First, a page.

What are Depression and Dysthymia?
There are two types of depression: major depression and dysthymia. The severity of the depression and length of the depression are what differentiate the two.1
Major depression Major depression lasts at least two weeks and can occur more than once throughout a child’s life.
Dysthymia Less severe than major depression, dysthymia is a chronic depression that lasts for more than a year.
Depression is a serious mental illness that can take over your child’s mood and thoughts; it interferes with all aspects of a child’s life, which can result in absences from school, trouble socializing with peers, and in severe cases, thoughts of suicide.2
What are symptoms?
Symptoms that are commonly noticed in children with depression or dysthymia include:1,3,4
- Depressed or irritable mood, restlessness
- Decreased interest in activities; or inability to enjoy previously favorite activities
- Low self-esteem, feeling worthless
- Negative self-talk and unnecessary guilt
- Frequent sadness or crying
- Refusal to go to school, clinging to a parent
- Poor concentration and/or difficulty with decision making
- A major change in eating and/or sleeping patterns
- Mentions wanting to be dead or suicide
- Social withdrawal
- Unexplained general medical complaints (head hurts, stomach hurts)
At times it may be difficult to tell if a child is just going through a temporary “phase” or is suffering from depression. When symptoms last for a short period of time, it may be a passing case of “the blues”; but if they last for more than two weeks and interfere with regular daily activities, family, and school life, your child should be evaluated for a depressive disorder.1 When a child has a depressive disorder, symptoms of depression appear as a distinct shift from your child or teen’s previous functioning.5 Parents usually notice a change in their child’s behavior, or a teacher may mention the child “doesn’t seem to be himself”.6
What causes depression?
Commonly identified risk factors for major depression and dysthymia in children and adolescents include: 5,7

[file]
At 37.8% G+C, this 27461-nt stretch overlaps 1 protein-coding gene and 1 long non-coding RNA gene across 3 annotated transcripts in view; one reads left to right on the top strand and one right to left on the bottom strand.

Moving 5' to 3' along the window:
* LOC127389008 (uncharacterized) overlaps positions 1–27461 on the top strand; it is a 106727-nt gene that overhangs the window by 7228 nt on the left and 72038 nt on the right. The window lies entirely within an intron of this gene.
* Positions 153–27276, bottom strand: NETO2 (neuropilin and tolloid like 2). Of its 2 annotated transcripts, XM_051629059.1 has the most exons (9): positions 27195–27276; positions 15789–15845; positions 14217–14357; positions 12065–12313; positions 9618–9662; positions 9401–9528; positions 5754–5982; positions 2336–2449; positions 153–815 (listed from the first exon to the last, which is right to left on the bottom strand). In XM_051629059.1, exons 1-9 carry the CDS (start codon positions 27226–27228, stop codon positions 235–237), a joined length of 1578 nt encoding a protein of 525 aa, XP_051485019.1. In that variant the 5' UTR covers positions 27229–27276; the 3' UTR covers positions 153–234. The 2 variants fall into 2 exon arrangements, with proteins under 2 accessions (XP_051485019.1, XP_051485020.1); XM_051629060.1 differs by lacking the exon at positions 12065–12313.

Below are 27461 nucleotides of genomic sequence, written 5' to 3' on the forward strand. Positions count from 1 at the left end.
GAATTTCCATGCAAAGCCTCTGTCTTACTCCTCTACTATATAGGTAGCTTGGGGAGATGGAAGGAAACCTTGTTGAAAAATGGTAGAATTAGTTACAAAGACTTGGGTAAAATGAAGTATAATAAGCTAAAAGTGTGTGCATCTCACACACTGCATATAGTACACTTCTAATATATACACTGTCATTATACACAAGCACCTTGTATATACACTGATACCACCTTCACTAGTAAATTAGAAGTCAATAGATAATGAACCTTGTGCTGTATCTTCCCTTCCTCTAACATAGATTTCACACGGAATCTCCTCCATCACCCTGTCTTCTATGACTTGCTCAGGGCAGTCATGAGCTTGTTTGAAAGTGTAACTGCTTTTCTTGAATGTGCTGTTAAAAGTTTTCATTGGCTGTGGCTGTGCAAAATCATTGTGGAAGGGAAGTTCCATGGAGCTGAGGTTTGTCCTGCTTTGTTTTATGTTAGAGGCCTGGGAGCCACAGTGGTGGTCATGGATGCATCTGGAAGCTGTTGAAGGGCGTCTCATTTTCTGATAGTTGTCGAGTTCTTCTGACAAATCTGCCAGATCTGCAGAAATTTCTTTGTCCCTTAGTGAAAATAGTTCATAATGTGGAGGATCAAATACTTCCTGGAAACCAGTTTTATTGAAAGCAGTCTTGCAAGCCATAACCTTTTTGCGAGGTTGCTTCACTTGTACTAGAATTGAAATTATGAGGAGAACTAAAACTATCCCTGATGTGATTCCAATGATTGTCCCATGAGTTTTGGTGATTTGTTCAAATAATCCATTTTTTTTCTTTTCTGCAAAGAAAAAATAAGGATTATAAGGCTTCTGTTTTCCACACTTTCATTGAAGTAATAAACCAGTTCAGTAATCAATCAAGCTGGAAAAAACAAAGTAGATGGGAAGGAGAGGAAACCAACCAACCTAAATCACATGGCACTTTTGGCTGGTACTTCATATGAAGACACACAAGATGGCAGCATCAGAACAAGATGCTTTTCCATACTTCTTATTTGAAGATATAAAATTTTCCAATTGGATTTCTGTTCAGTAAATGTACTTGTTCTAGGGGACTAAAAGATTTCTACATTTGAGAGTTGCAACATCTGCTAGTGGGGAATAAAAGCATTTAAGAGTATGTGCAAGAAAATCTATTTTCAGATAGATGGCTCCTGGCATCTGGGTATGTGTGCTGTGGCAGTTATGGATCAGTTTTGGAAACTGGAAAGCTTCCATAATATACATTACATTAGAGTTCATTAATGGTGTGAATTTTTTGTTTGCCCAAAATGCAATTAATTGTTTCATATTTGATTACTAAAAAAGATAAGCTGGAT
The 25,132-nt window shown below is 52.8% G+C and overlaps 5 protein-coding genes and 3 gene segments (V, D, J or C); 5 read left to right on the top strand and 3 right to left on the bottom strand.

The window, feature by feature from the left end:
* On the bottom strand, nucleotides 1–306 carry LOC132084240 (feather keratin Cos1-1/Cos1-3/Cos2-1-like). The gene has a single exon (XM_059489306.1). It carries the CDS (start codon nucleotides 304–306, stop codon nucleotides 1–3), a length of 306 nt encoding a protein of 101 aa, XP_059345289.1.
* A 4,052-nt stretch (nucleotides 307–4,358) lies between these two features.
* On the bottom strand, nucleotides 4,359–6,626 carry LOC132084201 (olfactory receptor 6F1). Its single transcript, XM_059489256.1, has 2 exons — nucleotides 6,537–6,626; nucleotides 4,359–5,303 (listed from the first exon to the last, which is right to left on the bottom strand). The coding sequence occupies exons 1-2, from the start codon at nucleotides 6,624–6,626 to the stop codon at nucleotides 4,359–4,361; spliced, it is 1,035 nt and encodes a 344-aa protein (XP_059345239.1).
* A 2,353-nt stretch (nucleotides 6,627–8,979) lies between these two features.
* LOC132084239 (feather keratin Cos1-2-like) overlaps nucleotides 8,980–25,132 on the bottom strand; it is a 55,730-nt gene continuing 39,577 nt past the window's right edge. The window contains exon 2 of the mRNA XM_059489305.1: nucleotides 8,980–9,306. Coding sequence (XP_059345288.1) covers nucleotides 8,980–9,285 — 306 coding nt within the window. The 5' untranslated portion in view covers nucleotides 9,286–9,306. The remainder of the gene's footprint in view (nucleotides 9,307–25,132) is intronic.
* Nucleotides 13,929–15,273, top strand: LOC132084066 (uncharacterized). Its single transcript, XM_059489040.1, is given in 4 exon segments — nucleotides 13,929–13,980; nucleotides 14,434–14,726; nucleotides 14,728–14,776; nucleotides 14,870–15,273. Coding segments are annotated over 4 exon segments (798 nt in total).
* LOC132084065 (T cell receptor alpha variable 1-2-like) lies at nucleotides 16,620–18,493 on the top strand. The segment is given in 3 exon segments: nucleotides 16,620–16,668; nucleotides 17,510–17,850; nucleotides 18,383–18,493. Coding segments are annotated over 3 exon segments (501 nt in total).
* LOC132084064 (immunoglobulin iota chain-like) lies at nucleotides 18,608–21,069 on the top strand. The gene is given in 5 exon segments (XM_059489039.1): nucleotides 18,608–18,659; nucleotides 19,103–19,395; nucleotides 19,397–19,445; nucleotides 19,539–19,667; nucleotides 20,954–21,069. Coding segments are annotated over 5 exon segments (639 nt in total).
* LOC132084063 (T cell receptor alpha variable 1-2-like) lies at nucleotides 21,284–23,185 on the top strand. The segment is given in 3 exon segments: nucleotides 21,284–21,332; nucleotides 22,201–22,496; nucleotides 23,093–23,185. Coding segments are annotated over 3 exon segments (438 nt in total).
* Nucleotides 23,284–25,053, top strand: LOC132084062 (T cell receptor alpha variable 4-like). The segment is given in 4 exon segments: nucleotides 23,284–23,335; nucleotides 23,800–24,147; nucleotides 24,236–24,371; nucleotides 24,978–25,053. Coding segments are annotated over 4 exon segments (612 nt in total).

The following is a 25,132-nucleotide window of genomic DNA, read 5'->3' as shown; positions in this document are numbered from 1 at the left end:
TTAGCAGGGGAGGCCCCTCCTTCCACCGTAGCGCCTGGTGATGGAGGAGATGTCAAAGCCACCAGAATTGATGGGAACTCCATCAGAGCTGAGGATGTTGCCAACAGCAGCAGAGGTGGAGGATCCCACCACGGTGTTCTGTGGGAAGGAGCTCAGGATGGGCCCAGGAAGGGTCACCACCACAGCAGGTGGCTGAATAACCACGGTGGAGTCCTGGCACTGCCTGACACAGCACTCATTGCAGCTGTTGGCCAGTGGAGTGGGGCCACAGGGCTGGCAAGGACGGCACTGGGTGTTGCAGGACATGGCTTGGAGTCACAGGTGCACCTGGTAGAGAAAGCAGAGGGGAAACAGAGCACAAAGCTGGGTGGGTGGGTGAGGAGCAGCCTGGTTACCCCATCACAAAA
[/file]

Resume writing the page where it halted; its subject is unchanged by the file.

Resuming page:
- Parental history of depression or mood disorders
- Parental conflict
- Poor peer relationships
- Negative temperament
- Children under stress, or who experience loss
- Having attentional, learning, conduct or anxiety disorders
At any given point in time 5% of children and adolescents in the general population are suffering from depression.3 Before age 15, more than 7% of children experience an episode of major depression.2 By 15 years of age, girls are twice as likely as boys to have experienced a depressive episode.
What can be done to treat depression?
A pediatrician can rule out medical conditions like diabetes or hypothyroidism that may cause similar symptoms.5 Typical forms of psychotherapy such as psychodynamic, cognitive-behavioral, interpersonal, and family therapy are used in treatment for children with depression.4 Behavioral interventions and instruction in social and interpersonal skills can also be helpful as part of a treatment plan. A pediatrician or psychiatrist may discuss the option of medication as part of a course of treatment. The FDA has approved 2 drugs for use in children diagnosed with a depressive disorder: Prozac for children 8 years and over, and Lexapro for kids 12 years and older.8 Without treatment children with depression risk relapse, the earlier treatment starts, the better the outcome. Improvement may take time, ranging from weeks to months of treatment. Treating any co-occurring conditions, such as an anxiety disorder, is important because they can influence the maintenance and recurrence of depression, and lengthen the duration of the depressive episode.4
1 Anxiety and Depression Association of America
2 Boston Children’s Hospital
3 American Academy of Child & Adolescent Psychiatry
4 Medscape: Pediatric Dysthymic Disorder
5 Child Mind Institute
6 National Institute of Mental Health
7 American Family Physician
8 U.S. Food and Drug Administration